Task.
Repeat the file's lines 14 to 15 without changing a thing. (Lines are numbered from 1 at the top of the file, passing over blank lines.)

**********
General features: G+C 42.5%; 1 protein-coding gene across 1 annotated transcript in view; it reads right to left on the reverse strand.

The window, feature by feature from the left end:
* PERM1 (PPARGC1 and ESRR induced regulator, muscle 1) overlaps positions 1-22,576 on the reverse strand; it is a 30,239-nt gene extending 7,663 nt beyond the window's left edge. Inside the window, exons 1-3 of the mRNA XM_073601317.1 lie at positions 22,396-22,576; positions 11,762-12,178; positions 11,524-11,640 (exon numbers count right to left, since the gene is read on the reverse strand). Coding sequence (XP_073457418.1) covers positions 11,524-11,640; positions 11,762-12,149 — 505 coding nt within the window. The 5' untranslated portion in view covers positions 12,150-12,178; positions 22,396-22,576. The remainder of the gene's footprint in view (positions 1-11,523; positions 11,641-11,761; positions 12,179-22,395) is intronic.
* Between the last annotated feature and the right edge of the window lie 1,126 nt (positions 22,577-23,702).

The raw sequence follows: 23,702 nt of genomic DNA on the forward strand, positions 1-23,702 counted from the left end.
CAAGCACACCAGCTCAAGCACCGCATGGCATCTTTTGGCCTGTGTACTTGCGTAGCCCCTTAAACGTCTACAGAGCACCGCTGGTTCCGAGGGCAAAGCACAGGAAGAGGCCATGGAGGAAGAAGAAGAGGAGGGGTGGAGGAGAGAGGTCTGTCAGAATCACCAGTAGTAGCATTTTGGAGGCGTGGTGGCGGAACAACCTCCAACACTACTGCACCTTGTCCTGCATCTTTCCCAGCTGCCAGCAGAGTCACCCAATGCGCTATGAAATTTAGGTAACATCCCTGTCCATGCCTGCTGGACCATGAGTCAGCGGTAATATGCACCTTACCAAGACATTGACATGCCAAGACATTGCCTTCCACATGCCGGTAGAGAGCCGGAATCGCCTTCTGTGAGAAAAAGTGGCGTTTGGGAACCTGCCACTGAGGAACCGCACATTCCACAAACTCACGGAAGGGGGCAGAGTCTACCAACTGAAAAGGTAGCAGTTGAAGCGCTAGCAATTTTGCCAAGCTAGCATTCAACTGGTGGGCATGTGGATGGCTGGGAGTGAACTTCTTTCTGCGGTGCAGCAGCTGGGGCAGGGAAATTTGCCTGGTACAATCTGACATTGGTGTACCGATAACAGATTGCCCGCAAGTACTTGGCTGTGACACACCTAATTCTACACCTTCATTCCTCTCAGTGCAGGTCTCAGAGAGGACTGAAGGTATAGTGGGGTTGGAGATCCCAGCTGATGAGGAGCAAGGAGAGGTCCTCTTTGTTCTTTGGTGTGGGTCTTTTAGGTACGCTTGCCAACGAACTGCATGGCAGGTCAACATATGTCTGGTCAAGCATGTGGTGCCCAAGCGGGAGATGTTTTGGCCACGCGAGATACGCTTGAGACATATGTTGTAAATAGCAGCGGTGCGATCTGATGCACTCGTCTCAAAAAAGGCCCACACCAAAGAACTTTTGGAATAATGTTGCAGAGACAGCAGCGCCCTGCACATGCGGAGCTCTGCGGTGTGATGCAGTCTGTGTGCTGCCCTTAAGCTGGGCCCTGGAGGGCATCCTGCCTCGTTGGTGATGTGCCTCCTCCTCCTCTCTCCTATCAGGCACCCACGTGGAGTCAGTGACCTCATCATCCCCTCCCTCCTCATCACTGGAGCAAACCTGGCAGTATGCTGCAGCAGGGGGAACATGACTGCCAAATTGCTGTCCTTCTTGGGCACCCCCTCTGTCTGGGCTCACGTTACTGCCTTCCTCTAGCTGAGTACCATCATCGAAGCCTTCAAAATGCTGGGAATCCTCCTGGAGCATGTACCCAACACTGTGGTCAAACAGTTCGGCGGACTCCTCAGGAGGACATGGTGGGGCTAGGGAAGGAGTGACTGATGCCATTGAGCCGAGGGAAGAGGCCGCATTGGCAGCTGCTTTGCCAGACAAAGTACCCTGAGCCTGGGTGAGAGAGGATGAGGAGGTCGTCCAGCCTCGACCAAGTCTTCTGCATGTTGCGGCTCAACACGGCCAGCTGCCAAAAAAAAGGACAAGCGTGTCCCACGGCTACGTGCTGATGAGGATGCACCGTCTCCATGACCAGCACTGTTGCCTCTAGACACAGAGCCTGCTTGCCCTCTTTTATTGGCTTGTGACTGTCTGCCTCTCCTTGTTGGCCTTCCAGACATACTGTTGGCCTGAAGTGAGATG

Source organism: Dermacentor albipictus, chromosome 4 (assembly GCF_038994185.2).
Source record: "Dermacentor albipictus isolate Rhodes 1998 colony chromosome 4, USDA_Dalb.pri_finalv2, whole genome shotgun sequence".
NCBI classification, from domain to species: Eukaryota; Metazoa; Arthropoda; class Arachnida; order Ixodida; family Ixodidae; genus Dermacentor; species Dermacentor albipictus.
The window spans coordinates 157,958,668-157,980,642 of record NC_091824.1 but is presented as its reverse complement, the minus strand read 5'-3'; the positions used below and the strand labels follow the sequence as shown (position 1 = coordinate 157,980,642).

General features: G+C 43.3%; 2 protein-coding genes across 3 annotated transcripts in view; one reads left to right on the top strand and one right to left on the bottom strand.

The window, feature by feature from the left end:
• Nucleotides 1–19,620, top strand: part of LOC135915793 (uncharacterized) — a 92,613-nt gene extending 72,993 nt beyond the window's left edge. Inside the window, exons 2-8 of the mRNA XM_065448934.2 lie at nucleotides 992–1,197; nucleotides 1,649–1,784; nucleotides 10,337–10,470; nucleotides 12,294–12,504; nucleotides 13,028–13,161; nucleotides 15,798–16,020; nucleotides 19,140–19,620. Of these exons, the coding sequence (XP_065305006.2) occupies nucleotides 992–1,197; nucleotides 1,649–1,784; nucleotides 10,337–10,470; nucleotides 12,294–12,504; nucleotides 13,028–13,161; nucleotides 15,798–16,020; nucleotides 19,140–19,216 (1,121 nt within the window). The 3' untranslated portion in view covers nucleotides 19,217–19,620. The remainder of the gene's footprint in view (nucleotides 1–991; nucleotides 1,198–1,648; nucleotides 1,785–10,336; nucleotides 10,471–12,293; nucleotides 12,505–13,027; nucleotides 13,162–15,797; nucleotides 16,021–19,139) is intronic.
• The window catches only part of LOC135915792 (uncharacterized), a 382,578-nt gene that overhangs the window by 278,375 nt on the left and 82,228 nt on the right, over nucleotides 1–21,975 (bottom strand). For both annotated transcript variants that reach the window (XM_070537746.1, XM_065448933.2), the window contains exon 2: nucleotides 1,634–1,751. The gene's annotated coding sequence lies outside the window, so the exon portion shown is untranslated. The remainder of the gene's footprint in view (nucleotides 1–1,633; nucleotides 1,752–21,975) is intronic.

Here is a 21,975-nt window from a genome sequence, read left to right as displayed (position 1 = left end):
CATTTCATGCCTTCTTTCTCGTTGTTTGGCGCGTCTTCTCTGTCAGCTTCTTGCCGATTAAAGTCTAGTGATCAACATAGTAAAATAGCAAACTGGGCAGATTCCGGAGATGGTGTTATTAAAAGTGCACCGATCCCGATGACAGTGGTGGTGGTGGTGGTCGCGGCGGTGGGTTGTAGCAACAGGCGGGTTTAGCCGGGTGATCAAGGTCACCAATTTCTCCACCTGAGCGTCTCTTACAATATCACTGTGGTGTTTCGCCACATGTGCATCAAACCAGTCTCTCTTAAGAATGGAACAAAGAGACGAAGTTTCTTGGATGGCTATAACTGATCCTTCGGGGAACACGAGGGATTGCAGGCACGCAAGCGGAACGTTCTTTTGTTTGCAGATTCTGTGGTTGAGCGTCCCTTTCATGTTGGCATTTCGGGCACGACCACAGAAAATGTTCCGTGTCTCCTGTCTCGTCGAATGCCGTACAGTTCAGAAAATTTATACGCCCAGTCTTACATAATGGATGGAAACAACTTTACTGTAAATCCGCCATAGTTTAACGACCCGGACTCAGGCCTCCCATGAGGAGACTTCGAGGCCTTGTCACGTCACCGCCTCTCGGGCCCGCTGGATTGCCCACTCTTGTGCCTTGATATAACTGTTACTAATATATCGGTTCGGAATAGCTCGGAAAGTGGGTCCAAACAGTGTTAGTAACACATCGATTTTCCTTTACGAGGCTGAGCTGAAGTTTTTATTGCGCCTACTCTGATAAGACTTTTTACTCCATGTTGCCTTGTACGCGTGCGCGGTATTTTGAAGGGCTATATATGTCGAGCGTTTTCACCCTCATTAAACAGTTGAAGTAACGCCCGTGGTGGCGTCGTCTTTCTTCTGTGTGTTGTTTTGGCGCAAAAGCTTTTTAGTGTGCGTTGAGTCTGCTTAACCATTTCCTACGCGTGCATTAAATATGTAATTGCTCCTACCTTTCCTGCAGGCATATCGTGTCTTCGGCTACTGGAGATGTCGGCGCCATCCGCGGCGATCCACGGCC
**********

• The window catches only part of LOC135915792 (uncharacterized), a 382,578-nt gene that overhangs the window by 278,375 nt on the left and 82,228 nt on the right, over nucleotides 1–21,975 (bottom strand). For both annotated transcript variants that reach the window (XM_070537746.1, XM_065448933.2), the window contains exon 2: nucleotides 1,634–1,751. The gene's annotated coding sequence lies outside the window, so the exon portion shown is untranslated. The remainder of the gene's footprint in view (nucleotides 1–1,633; nucleotides 1,752–21,975) is intronic.

Here is a 21,975-nt window from a genome sequence, read left to right as displayed (position 1 = left end):